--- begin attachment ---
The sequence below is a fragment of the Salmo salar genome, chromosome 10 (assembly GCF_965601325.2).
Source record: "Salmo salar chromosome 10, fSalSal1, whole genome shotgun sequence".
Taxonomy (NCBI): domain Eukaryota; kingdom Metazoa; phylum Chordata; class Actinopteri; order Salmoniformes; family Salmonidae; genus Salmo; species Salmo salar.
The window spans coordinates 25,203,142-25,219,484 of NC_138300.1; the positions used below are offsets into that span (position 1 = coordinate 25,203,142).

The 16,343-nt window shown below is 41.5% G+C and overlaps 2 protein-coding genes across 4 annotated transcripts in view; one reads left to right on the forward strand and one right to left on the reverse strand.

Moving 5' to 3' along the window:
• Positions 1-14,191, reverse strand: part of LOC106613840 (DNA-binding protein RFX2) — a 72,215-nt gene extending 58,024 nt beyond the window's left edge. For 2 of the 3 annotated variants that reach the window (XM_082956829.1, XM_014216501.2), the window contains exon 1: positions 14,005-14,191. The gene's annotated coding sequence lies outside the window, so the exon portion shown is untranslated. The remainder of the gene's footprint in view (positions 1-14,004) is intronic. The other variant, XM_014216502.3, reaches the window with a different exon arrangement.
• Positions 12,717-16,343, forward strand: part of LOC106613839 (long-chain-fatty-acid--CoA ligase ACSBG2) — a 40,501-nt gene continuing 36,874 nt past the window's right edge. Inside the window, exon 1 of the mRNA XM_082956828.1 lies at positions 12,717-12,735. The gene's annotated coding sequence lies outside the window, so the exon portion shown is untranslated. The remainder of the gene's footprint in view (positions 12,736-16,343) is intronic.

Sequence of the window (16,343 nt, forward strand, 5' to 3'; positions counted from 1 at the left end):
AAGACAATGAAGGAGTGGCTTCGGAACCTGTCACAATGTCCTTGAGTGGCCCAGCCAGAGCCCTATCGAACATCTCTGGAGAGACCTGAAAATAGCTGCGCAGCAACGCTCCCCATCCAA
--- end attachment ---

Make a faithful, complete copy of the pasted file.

The sequence below is a fragment of the Salmo salar genome, chromosome 10 (assembly GCF_965601325.2).
Source record: "Salmo salar chromosome 10, fSalSal1, whole genome shotgun sequence".
Taxonomy (NCBI): domain Eukaryota; kingdom Metazoa; phylum Chordata; class Actinopteri; order Salmoniformes; family Salmonidae; genus Salmo; species Salmo salar.
The window spans coordinates 25,203,142-25,219,484 of NC_138300.1; the positions used below are offsets into that span (position 1 = coordinate 25,203,142).

The 16,343-nt window shown below is 41.5% G+C and overlaps 2 protein-coding genes across 4 annotated transcripts in view; one reads left to right on the forward strand and one right to left on the reverse strand.

Moving 5' to 3' along the window:
• Positions 1-14,191, reverse strand: part of LOC106613840 (DNA-binding protein RFX2) — a 72,215-nt gene extending 58,024 nt beyond the window's left edge. For 2 of the 3 annotated variants that reach the window (XM_082956829.1, XM_014216501.2), the window contains exon 1: positions 14,005-14,191. The gene's annotated coding sequence lies outside the window, so the exon portion shown is untranslated. The remainder of the gene's footprint in view (positions 1-14,004) is intronic. The other variant, XM_014216502.3, reaches the window with a different exon arrangement.
• Positions 12,717-16,343, forward strand: part of LOC106613839 (long-chain-fatty-acid--CoA ligase ACSBG2) — a 40,501-nt gene continuing 36,874 nt past the window's right edge. Inside the window, exon 1 of the mRNA XM_082956828.1 lies at positions 12,717-12,735. The gene's annotated coding sequence lies outside the window, so the exon portion shown is untranslated. The remainder of the gene's footprint in view (positions 12,736-16,343) is intronic.

Sequence of the window (16,343 nt, forward strand, 5' to 3'; positions counted from 1 at the left end):
AAGACAATGAAGGAGTGGCTTCGGAACCTGTCACAATGTCCTTGAGTGGCCCAGCCAGAGCCCTATCGAACATCTCTGGAGAGACCTGAAAATAGCTGCGCAGCAACGCTCCCCATCCAA